51: Not Pretty in Pink

51: Not Pretty in Pink

From Chicken Soup for the Soul: Here Comes the Bride

Not Pretty in Pink

Rich colors are typical of a rich nature.

~Van Day Truex, Interiors, Character, and Color

Pretty in pink? Not this maid of honor. It was bad enough I had been dragged kicking and screaming to the bridal salon to pick out a dress. Now the saleswoman was trying to fob off some pink organza extravaganza on me. Ha!

At nineteen, I knew what I didn’t like. And I didn’t like pink. Or any other pastel color. Nor was I afraid to make my views known, quite loudly and repeatedly if I had to, which I obviously had to do with this saleswoman since she wasn’t getting the message.

My sister, the blushing bride, had already picked out her dress, and so had my mother. That just left me. Having said no to ten dresses in succession, each one more hideous than the next, I could see my mother losing her patience with me. She was giving me the look that said: “If you don’t pick something soon, I’ll pick it for you.”

I finally deigned to try on a dress that was marginally less repulsive than the other ones the saleswoman had trotted out. But when I came out of the dressing room to model it, the saleswoman made her fatal mistake.

“Oh,” she said, practically wiping a tear from her eye, “this is perfect. You look so sweet.”

“Sweet?” I repeated, in a sugary voice that had my mother and sister cringing in their chairs because they knew what would be coming next. “It makes me look sweet?” I repeated. The saleswoman nodded, thinking she had wrapped up a sale.

That’s when I swooped in for the kill. “Then it’s obviously the wrong dress for me because,” I paused for a moment as I looked her in the eye, “I don’t do sweet.”

By this point, the saleswoman had finally figured that out. “Oh,” she said in a small voice. “What kind of look are you going for?”

That was the problem. Although I knew what I didn’t want, I wasn’t totally sure what I did want. But it wasn’t going to be pink. I said the first thing that came to mind. I said, “I want a brown dress.”

The saleswoman looked at my mother, my mother looked at my sister, and my sister looked at me. “But you’re so young to wear brown and…” the saleswoman began. She glanced at the expression on my face, and the rest of the sentence faded off into oblivion.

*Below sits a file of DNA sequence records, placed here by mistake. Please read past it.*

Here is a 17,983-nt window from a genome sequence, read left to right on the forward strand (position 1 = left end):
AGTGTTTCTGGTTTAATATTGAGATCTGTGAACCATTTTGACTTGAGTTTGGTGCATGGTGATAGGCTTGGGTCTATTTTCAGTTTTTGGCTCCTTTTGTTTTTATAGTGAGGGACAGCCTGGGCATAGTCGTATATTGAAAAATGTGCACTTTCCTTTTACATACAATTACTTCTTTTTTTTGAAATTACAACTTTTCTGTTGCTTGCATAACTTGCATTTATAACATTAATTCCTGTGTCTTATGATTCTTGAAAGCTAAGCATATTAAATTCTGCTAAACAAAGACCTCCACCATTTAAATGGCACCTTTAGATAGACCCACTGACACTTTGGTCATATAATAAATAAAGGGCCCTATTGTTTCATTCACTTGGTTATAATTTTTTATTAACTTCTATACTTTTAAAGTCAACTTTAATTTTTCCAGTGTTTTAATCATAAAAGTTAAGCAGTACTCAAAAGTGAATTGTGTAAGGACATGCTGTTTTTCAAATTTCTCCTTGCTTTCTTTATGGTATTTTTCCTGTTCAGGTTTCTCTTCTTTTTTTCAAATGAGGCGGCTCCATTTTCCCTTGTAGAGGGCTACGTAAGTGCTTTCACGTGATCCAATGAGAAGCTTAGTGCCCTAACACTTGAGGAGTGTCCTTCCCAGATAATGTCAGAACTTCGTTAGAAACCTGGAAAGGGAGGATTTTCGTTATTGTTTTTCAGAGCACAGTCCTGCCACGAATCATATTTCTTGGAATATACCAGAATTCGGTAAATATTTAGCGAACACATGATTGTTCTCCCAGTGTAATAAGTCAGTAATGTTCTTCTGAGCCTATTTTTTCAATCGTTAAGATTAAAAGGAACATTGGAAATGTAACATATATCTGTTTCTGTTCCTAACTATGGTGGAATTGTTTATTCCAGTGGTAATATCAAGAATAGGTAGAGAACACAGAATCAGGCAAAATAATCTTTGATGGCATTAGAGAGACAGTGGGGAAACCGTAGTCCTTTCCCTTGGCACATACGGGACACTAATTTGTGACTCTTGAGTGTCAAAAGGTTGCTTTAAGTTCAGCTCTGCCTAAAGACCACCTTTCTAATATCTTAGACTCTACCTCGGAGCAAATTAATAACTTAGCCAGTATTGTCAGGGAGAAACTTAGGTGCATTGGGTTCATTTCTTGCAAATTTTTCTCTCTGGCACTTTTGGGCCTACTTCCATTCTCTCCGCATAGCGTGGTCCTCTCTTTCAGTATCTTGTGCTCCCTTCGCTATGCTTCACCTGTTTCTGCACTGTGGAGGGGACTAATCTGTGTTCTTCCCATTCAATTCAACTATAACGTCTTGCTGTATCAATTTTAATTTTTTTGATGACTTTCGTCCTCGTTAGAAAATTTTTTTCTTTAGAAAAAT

For a minute, nobody said anything. Then there was a collective sigh as they all realized the only way they were going to get me into any dress was to go along with me. If that meant a brown dress, well, it meant a brown dress.

The saleswomen retreated to the back of the store and returned carrying huge folds of material. She took off the plastic protector and unveiled this latest creation. And it was brown. But not just any brown. It was a deep rich brown taffeta with an iridescence that changed colors as the light hit it.

Victorian in style, the dress had a high collar with a small ruffle that was repeated on each cuff. The pleated bodice ended with a simple band at the waistline. From the waist down, the skirt billowed out. It was a dress you read about in a storybook.

I wanted to hate it. I tried to hate it. I really tried. But the moment I saw the dress, I fell in love with it. When I put it on and stood in front of the mirror, I felt like a princess. Even wearing my sneakers underneath the skirt couldn’t take away from the sensation of stepping out of my usual jeans-and-T-shirt world into a world of elegance and grace.

I turned this way and that, peering over my shoulder in the three-way mirror, looking for a flaw. The dress moved with me, making a faint rustling sound. I found myself standing up straighter, taking smaller steps. Even smiling a little.

No one said a word. I could feel everyone holding their collective breaths. Waiting. Then I said those three little words that made it all worthwhile. I said, “I’ll take it.” And I did.

Oh, there were fittings that I grumbled about. New shoes to be bought and dyed. A visit to the hairdresser. But none of that could lessen the thrill I felt every time I looked at the dress or heard the slight rustling sound as I played with the material. Not that I would have ever admitted it.

The night of the wedding arrived. My sister, as befitting the bride, looked properly radiant in her beautiful white wedding gown. My mother looked lovely in her deep burgundy dress, and my father beamed in his matching cummerbund.

And me? I felt like Cinderella at the ball. I flitted around all evening, talking to people, dancing, and smiling. For one evening, I was transformed from my everyday, ordinary, nineteen-year-old self. The transformation was so complete that many of my parents’ friends who had known me for years didn’t recognize me.

For years after the wedding, the dress hung in a closet in my parents’ home, never to be worn again. For a while, I would run my hand through the fabric, reliving the feeling I had when I put it on. Then it got pushed farther and farther into the back of the closet. A few years after I moved out, my mother asked me what I wanted to do with the dress.

“Give it away,” I said, in my usual non-sentimental way. “I have no use for it.”

So she did.

But every so often, I take a look at the small wedding album that I have tucked away in one of my drawers, under a pile of scarves. I peer closely at the luminous girl wearing the brown dress and remind myself that I’m still her.

~Harriet Cooper

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